Survey of Rails Example Applications

UPDATE FOR RAILS 3.0: After seeing what was available, I began developing my own Rails example apps. They’ve become quite popular, judging from the number of Rails developers visiting the GitHub repo. Each is accompanied by a detailed tutorial and an application template that can be used to generate a starter app. You can find them here.

THE ORIGINAL POST (from February 18, 2008):

I’m a firm believer that, as software developers, we always are standing on the toes of those who have gone before us.

So, in that spirit, I’m looking around for Rails example apps that I can use as a starting point for my own.

Many Rails books introduce Rails development through the process of building an example application. The best-documented Rails example apps are the ones in the books. I’ve looked through the books I have at hand. Most of the apps in the books are overly simple (for example, no authentication) or dated (no RESTful architecture).

I looked closely at RailsSpace. The authors Michael Hartl and Aurelius Prochazka fully document the steps to building a typical social networking web site. It is a full-featured app that is more complete than most tutorial applications. Unfortunately, the book was written before RESTful architectures became de rigueur. Only one part of the app is RESTful. Otherwise it might be suitable. UPDATE: Michael Hartl, one of the authors of RailsSpace, is leading development of an open source social network app, named Insoshi, which improves on RailsSpace.

I also looked at RailsCoders, the example app from the book Practical Rails Social Networking Sites, published by Apress. It’s a full-featured app and it is RESTful. The author chose to implement his own authentication (using RESTful principles); I would prefer to use the restful_authentication plugin. The app was written for Rails 1.2.3, not Rails 2.0, but an upgrade is relatively easy.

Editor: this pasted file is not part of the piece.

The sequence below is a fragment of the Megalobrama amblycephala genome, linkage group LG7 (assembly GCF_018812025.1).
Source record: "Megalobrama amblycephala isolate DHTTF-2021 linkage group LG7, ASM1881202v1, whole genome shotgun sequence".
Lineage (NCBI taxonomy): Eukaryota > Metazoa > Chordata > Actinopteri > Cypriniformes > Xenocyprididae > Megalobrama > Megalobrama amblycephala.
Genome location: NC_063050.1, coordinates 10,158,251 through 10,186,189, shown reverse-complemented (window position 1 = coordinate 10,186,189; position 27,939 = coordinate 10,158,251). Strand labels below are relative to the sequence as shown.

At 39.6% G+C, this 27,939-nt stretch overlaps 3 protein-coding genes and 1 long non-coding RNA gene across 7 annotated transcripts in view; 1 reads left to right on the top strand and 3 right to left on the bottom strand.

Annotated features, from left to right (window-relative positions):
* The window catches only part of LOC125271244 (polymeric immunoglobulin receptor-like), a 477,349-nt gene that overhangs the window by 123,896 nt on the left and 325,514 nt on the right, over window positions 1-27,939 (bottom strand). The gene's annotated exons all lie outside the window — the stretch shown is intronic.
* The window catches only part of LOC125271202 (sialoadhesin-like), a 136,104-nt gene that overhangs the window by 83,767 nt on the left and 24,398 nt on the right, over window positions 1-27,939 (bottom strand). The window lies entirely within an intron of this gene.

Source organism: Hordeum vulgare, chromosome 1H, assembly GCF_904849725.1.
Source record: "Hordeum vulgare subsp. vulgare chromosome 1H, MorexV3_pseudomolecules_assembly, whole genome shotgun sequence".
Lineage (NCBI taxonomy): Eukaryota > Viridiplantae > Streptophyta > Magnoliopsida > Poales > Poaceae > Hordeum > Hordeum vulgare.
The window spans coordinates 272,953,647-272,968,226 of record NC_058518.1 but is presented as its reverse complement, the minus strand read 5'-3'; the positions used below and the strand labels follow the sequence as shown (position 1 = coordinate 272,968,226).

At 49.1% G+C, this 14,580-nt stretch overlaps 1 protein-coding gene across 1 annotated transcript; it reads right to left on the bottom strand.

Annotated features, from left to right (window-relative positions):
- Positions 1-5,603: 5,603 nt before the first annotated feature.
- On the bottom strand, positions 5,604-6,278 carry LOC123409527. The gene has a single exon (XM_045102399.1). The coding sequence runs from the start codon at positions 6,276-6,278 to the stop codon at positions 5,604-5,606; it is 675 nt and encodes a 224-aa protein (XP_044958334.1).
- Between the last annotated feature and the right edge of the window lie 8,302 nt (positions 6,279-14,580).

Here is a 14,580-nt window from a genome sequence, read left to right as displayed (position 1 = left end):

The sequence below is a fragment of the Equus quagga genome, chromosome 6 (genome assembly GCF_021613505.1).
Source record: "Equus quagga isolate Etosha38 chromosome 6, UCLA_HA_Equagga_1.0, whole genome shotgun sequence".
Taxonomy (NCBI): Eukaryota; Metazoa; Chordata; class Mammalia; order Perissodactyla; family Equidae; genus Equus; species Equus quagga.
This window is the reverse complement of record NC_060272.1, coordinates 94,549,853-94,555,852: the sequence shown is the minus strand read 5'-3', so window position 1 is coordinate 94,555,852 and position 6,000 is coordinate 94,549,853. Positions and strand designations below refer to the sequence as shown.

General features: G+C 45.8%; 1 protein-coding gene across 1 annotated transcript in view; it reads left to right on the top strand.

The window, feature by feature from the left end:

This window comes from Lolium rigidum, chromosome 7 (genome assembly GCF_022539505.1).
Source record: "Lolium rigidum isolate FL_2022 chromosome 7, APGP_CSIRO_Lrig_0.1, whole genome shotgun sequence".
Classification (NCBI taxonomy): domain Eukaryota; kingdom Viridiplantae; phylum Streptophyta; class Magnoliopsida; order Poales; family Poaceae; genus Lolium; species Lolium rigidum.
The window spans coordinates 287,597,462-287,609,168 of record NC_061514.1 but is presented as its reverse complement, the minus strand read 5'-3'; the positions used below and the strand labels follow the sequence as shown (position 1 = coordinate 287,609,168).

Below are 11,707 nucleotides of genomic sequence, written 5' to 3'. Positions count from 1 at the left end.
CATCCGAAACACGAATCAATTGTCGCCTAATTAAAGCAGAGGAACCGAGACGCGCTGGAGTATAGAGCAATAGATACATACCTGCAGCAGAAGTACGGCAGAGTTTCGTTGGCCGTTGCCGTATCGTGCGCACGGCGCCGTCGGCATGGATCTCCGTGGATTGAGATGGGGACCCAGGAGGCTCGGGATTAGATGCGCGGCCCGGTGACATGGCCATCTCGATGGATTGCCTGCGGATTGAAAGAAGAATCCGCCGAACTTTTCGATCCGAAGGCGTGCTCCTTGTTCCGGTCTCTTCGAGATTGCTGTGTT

How about open source projects? I looked at a few.

I’ve used the Caboose Sample rails application on other projects, so that’s a potential starting point. The downside? It’s complex and not well documented. (The authors warn, “much of the code is targeted at an intermediate/advanced level”.)

A promising beginning point appears to be the Altered Beast forums application, a newer version of Beast. It’s RESTful. It uses Rails 2.0, rspec, and restful_authentication (with the acts_as_state_machine option). I also liked LovdbyLess, a free open source social network platform. It uses Rails 2.0 but not rspec or restful_authentication.

I posted here to ask for more recommendations.

UPDATE: I found an interesting example app named Jumpstart from the people at Relevance Inc. There’s also kickstart-rails from Mislav Marohnić. And I found RailsStarterApp from David Andrew Thompson and Six Hour Startup.

UPDATE: There’s a new site (announced here) that provides a gallery of open source rails applications. Great idea! And a good place to look for apps that can be studied, adapted, or improved.

UPDATE: I’ve released my own Rails RESTful Authentication Example Application.


3 Responses to Survey of Rails Example Applications

  1. Neil says:

    Check out Insoshi. It’s a YC funded startup by one of the RailsSpace guys; they’re hoping to do for social networks what MySQL has done for databases. And after a quick scan through the code (I haven’t looked at the app in a little while), it all looks pretty RESTful.

  2. […] I’m primarily interested in finding an app that is written for Rails 2.0, that implements a RESTful architecture, and uses RSpec for specifications/testing. Optimally, it should implement authentication (using restful_authentication) and authorization, provide an interface for users to manage their accounts (or profiles), and provide a rudimentary administrative interface for adding or deleting users. I’ve looked at a number of open source apps (see the post Survey of Rails Example Applications). […]

  3. […] Merb Example Apps I’ve looked at a number of open source Rails apps that can be used as a starting point for a project (see the post Survey of Rails Example Applications). […]

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